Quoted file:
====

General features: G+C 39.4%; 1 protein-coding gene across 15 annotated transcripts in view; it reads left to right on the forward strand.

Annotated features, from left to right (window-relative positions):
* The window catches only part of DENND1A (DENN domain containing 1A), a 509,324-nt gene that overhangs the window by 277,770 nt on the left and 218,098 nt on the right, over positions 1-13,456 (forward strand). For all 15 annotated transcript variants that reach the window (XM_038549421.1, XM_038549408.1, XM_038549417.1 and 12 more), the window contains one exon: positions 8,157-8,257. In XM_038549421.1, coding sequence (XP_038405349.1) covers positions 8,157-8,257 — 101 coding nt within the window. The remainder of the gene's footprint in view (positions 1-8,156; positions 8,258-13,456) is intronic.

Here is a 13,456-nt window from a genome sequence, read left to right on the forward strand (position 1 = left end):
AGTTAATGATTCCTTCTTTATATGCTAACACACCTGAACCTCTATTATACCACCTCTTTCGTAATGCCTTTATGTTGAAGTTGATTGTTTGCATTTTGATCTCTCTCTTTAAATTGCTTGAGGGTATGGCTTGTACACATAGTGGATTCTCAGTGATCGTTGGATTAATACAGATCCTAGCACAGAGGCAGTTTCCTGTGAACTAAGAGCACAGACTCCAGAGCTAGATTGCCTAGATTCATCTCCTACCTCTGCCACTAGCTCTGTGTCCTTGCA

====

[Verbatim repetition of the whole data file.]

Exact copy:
General features: G+C 39.4%; 1 protein-coding gene across 15 annotated transcripts in view; it reads left to right on the forward strand.

Annotated features, from left to right (window-relative positions):
* The window catches only part of DENND1A (DENN domain containing 1A), a 509,324-nt gene that overhangs the window by 277,770 nt on the left and 218,098 nt on the right, over positions 1-13,456 (forward strand). For all 15 annotated transcript variants that reach the window (XM_038549421.1, XM_038549408.1, XM_038549417.1 and 12 more), the window contains one exon: positions 8,157-8,257. In XM_038549421.1, coding sequence (XP_038405349.1) covers positions 8,157-8,257 — 101 coding nt within the window. The remainder of the gene's footprint in view (positions 1-8,156; positions 8,258-13,456) is intronic.

Here is a 13,456-nt window from a genome sequence, read left to right on the forward strand (position 1 = left end):
AGTTAATGATTCCTTCTTTATATGCTAACACACCTGAACCTCTATTATACCACCTCTTTCGTAATGCCTTTATGTTGAAGTTGATTGTTTGCATTTTGATCTCTCTCTTTAAATTGCTTGAGGGTATGGCTTGTACACATAGTGGATTCTCAGTGATCGTTGGATTAATACAGATCCTAGCACAGAGGCAGTTTCCTGTGAACTAAGAGCACAGACTCCAGAGCTAGATTGCCTAGATTCATCTCCTACCTCTGCCACTAGCTCTGTGTCCTTGCA